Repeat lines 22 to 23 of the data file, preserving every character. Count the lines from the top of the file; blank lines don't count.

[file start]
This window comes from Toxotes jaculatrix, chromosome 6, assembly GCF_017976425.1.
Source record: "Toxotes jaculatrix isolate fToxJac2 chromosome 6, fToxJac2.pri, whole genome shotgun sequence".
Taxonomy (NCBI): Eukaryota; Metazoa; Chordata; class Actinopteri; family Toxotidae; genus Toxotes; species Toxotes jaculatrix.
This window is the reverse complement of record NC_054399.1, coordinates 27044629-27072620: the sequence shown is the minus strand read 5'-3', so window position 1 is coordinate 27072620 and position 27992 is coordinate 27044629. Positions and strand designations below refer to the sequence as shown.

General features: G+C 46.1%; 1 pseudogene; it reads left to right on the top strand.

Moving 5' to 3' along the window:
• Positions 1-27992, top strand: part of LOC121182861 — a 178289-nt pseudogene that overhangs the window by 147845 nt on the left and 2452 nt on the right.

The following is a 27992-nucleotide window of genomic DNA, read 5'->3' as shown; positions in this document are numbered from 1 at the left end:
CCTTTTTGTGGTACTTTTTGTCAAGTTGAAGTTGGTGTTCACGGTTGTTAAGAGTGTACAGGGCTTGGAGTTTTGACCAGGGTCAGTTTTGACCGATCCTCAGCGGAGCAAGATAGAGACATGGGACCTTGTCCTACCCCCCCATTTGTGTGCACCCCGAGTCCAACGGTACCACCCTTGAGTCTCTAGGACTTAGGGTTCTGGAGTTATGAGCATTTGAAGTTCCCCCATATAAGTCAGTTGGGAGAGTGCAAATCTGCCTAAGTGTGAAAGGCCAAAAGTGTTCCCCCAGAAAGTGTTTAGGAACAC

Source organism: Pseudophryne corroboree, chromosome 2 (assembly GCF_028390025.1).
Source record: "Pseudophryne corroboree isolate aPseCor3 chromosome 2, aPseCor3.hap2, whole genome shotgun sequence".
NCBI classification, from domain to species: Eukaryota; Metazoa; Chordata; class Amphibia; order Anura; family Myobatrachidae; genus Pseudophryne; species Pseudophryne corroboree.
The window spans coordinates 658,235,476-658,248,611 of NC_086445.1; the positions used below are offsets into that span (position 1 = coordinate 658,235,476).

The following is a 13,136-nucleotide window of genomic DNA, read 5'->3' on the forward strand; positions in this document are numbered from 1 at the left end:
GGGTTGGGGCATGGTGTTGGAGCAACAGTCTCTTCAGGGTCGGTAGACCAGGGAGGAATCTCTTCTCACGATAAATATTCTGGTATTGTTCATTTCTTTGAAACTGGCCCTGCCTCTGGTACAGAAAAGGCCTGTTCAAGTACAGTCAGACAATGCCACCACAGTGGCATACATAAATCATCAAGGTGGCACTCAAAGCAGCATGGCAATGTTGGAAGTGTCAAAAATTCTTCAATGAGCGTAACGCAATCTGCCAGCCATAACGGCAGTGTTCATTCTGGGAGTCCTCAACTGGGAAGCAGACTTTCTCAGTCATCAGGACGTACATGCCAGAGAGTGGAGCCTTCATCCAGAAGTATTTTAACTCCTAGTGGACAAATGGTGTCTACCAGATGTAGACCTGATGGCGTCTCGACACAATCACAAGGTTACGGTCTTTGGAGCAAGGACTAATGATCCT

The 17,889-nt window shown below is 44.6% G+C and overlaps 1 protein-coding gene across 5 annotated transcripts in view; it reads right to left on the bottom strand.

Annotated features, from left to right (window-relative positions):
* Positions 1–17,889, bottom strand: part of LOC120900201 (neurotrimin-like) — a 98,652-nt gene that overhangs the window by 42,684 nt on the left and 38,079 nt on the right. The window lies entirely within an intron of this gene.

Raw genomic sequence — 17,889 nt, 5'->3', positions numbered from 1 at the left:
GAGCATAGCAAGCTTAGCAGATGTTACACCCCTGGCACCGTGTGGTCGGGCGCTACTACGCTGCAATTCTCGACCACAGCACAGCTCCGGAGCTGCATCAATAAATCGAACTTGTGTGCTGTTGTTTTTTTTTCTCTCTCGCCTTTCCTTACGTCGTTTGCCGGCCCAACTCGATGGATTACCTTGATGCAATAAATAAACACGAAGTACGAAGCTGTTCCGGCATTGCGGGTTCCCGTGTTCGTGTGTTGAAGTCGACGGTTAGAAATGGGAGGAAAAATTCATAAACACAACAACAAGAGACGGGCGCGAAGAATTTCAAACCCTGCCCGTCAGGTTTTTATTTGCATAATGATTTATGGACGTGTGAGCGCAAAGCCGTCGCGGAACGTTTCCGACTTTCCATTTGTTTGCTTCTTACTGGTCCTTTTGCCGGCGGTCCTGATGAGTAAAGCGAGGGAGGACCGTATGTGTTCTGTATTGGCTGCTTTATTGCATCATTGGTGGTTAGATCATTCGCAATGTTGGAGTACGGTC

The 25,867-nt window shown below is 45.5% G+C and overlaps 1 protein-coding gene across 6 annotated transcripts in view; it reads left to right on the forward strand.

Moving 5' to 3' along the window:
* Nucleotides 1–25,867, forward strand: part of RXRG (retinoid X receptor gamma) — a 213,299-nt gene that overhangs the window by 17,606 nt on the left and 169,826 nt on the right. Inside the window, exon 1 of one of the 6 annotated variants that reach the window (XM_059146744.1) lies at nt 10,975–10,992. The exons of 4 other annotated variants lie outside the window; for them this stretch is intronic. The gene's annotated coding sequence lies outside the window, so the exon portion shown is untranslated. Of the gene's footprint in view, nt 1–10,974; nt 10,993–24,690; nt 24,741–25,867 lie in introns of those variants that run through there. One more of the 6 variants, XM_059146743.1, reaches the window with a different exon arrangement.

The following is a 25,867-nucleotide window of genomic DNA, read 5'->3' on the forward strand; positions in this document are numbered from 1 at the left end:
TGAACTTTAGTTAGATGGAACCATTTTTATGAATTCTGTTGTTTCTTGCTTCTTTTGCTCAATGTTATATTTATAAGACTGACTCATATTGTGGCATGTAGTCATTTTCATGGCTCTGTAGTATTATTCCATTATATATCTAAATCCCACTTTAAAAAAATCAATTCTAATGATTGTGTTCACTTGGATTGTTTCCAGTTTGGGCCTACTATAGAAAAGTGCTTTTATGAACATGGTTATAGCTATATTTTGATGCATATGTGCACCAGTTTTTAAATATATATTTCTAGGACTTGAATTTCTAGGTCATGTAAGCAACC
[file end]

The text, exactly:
Moving 5' to 3' along the window:
* Nucleotides 1–25,867, forward strand: part of RXRG (retinoid X receptor gamma) — a 213,299-nt gene that overhangs the window by 17,606 nt on the left and 169,826 nt on the right. Inside the window, exon 1 of one of the 6 annotated variants that reach the window (XM_059146744.1) lies at nt 10,975–10,992. The exons of 4 other annotated variants lie outside the window; for them this stretch is intronic. The gene's annotated coding sequence lies outside the window, so the exon portion shown is untranslated. Of the gene's footprint in view, nt 1–10,974; nt 10,993–24,690; nt 24,741–25,867 lie in introns of those variants that run through there. One more of the 6 variants, XM_059146743.1, reaches the window with a different exon arrangement.